Develop Secure Apps with WebSockets and Node.js

Develop Secure Apps with WebSockets and Node.js

WebSockets is a technology for communicating between the client and the server in a web application, where an open socket creates a persistent connection between the client and the server. This method of communication works outside of the HTTP request/response paradigm that has existed since the earliest days of the internet. Since sockets don’t use HTTP they can eliminate the overhead that comes with HTTP for low latency communications.

In this tutorial, you will learn how to create a small chat room web application that will keep track of the users in the room and send messages using WebSockets. For the server, you will use Express on Node.js. Node.js is an event-driven JavaScript runtime that has made JavaScript one of the most popular back end languages. Express is the most popular web framework for Node.js. You will also learn how to set up Okta for authentication. To authenticate the socket communication, you will issue a JSON Web Token (JWT) to the client, and validate it when the client attempts to open the socket.

Create Your Okta App

Before you begin, you’ll need a free Okta developer account. Install the Okta CLI and run okta register to sign up for a new account. If you already have an account, run okta login. Then, run okta apps create. Select the default app name, or change it as you see fit. Choose Web and press Enter.

Select Other. Then, change the Redirect URI to http://localhost:8080/authorization-code/callback and accept the default Logout Redirect URI of http://localhost:8080.

What does the Okta CLI do?

The Okta CLI will create an OIDC Web App in your Okta Org. It will add the redirect URIs you specified and grant access to the Everyone group. You will see output like the following when it’s finished:

Okta application configuration has been written to: /path/to/app/.okta.env

Run cat .okta.env (or type .okta.env on Windows) to see the issuer and credentials for your app.

export OKTA_OAUTH2_CLIENT_ID="0oab8eb55Kb9jdMIr5d6"

Your Okta domain is the first part of your issuer, before /oauth2/default.

NOTE: You can also use the Okta Admin Console to create your app. See Create a Web App for more information.

Make note of your Client ID and your Client Secret, since you will need this in your application.

Create Your Node.js Application

Start by opening your favorite IDE and use the command mkdir to create a folder for your project. Navigate to that folder and enter the command npm init. You will need to walk through the instructions that follow. Next, you will want to install your dependencies.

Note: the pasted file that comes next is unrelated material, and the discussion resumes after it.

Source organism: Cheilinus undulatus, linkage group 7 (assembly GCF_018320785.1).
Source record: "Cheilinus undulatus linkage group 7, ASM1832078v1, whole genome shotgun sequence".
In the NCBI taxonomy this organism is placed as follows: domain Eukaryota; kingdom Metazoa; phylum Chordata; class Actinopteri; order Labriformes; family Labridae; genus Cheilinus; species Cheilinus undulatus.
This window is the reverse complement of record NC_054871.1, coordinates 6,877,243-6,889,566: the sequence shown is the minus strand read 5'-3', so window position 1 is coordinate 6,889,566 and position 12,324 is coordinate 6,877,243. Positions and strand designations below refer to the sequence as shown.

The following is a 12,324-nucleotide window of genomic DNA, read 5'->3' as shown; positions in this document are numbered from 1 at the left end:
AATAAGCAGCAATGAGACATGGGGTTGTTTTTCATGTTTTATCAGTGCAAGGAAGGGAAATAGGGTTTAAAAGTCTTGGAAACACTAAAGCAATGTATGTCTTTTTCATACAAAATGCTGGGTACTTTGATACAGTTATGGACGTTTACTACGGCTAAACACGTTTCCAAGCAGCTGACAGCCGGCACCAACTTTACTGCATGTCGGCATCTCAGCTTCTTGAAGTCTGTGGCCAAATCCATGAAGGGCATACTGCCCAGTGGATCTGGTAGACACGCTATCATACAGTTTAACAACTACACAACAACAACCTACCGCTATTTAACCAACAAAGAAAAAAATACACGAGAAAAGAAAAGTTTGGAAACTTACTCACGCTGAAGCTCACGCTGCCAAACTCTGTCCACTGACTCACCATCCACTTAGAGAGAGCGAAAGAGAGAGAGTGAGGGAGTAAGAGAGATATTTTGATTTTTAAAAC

First, you will need Okta’s Node.js SDK and the OIDC middleware. These two packages make integrating Okta’s authentication into your application simple. It’s easy to configure the middleware, but you will do that later. For now, install the packages with the following commands.

npm i @okta/oidc-middleware@4.0.1
npm i @okta/okta-sdk-nodejs@4.1.0

Next, install dotenv, which will store and retrieve sensitive configuration without pushing this information to your source code repository.

npm i dotenv

Next, you will need to install Express.

npm i express@4.17.1

You will also need express-session to help manage your session state.

npm i express-session@1.17.1

Next, install jsonwebtoken to help create JWTs that you will issue to your client.

npm i jsonwebtoken@8.5.1

To manage the sockets, you will use For validating the JWT in your socket management, you will use socketio-jwt. You will see later how these two connect to authenticate your socket requests.

npm i
npm i socketio-jwt@4.6.2

Finally, you will need pug. Pug is a view engine that was previously known as Jade.

npm i pug@3.0.0

Once you are all set up, add a new file to your root directory called .env. Add the following code to it. You can change your JWT_TOKEN_KEY to something more fitting if you wish.


Write Your Server Code

Now you are ready to begin writing your server-side code. First, add a file to your root called index.js and add the following code.

"use strict";

require( "dotenv" ).config();

const server = require( "./server" );

const port = process.env.APP_BASE_PORT;

server.start( {
  port: port
} ).then( app => {
  console.log( "Application is now running on port " + port );
} );

This file serves as your entry point for the application. It starts the server by listening to the port defined in your .env file. It also calls the config() function on dotenv, which should be called as early as possible in your application.

Next, add a file called rooms.js.

"use strict";

module.exports = function () {
  let rooms = [];

  rooms.push( {
    name: "General",
    users: []
  } );

  rooms.push( {
    name: "Sports",
    users: []
  } );

  rooms.push( {
    name: "Music",
    users: []
  } );

  return rooms;

This file is just in-memory storage for your chatrooms. In a production application, you would want to connect this to some sort of persistent storage but this solution works fine for this demo. You start by providing three default rooms—General, Sports, and Music. Each room consists of a name and a list of users. The lists are empty when the application first starts but they will be populated as users visit each room. You could also keep a list of messages here so that new users could view the history.

Next, you can define your routes. Create a new file called routes.js and add the following code to it.

"use strict";

module.exports = function ( app, opts ) {

  function ensureAuthenticated ( request, response, next ) {
    if ( !request.userContext ) {
      return response.status( 401 ).redirect( "/account/login" );


  app.get( "", ( request, response, next ) => {
    return response.render( "home" );
  } );

  app.get( "/dashboard", ensureAuthenticated, ( request, response, next ) => {
    return response.render( "dashboard", {
      user: request.userContext.userinfo,